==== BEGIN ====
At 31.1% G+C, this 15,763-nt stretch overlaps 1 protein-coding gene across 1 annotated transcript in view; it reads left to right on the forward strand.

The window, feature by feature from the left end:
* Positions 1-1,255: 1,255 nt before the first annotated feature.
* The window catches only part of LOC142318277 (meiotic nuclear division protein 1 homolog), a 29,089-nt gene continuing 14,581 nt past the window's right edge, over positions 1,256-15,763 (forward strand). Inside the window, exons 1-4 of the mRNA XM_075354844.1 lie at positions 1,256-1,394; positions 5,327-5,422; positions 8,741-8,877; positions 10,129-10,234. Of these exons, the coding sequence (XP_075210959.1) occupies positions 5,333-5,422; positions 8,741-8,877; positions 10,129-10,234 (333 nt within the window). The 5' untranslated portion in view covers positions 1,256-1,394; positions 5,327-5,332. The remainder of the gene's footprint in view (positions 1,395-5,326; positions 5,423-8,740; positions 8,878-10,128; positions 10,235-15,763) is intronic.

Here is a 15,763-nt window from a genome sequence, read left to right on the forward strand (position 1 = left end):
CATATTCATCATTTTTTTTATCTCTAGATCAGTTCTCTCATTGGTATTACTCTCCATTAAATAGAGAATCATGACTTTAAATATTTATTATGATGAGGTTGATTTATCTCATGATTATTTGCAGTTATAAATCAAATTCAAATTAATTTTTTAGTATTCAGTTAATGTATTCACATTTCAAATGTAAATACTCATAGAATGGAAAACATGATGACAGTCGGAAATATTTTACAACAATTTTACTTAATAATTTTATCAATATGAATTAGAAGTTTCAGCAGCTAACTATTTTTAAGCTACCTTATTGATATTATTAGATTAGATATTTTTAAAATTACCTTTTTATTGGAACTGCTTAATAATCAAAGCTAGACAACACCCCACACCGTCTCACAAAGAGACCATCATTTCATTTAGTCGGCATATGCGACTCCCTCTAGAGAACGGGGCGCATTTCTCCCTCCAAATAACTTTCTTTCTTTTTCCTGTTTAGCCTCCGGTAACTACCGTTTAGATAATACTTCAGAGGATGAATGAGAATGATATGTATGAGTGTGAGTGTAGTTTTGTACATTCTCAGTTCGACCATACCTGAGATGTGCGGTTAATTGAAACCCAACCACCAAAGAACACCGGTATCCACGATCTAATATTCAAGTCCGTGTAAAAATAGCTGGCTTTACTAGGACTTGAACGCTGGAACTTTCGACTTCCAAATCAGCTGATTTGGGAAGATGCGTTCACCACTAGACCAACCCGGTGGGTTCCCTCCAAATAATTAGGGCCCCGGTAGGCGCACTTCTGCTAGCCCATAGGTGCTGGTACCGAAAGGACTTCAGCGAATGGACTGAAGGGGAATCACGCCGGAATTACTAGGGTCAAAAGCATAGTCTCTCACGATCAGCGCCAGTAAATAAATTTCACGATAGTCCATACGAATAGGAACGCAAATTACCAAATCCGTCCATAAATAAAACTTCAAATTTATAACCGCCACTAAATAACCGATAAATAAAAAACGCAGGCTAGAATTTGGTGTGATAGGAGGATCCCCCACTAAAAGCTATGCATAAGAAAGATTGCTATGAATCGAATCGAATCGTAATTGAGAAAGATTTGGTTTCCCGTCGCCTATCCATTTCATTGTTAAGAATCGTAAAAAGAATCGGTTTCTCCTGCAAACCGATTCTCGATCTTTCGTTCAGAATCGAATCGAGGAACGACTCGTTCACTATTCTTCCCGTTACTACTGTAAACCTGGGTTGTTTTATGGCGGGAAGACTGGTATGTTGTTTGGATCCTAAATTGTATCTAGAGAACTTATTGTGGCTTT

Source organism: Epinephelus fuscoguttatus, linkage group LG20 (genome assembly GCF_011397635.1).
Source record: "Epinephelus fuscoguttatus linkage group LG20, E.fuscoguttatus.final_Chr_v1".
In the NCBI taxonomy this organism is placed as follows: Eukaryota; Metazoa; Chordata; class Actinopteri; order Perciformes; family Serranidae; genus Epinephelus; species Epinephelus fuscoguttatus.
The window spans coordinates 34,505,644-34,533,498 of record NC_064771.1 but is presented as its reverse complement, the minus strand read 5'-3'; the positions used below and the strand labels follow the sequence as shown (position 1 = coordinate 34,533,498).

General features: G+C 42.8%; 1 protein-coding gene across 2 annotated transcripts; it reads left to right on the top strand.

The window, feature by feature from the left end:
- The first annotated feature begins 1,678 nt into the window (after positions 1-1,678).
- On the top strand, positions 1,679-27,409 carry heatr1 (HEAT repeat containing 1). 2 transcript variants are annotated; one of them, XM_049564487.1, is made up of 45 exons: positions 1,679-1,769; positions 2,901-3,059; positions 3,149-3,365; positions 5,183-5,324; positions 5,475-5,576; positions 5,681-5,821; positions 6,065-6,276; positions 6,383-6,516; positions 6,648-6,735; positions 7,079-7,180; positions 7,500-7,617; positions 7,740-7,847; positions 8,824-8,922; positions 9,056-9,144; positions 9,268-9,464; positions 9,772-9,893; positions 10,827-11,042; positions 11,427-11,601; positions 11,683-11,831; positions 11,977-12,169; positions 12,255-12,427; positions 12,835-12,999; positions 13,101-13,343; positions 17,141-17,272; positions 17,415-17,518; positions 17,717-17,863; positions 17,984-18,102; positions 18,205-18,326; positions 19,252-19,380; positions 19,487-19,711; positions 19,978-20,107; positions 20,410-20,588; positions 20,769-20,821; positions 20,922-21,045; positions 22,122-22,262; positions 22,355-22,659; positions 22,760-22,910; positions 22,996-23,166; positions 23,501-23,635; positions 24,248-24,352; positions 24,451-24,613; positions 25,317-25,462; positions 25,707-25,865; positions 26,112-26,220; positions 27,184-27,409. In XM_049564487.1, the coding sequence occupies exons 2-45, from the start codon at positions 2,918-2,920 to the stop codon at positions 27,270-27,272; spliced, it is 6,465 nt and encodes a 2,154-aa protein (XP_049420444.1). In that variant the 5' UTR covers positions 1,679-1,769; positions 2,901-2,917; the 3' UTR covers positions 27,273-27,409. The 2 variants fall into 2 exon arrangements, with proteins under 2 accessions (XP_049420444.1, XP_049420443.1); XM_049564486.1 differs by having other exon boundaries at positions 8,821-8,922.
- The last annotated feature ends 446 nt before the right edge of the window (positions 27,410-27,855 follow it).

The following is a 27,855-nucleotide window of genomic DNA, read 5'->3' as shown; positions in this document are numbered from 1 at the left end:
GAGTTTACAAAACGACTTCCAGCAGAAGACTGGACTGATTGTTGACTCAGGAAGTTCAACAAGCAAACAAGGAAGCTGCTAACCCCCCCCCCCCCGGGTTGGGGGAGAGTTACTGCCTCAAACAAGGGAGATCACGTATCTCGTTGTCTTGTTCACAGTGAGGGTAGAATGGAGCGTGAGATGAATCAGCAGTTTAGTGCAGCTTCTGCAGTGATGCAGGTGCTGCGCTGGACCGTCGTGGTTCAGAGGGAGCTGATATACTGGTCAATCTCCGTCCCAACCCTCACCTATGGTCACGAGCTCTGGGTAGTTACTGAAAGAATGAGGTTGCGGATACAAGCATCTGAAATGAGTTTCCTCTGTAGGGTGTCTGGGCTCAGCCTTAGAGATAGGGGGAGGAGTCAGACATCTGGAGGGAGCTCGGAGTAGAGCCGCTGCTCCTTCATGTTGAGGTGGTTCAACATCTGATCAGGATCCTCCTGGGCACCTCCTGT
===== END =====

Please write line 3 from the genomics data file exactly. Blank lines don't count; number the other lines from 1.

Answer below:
* Positions 1-1,255: 1,255 nt before the first annotated feature.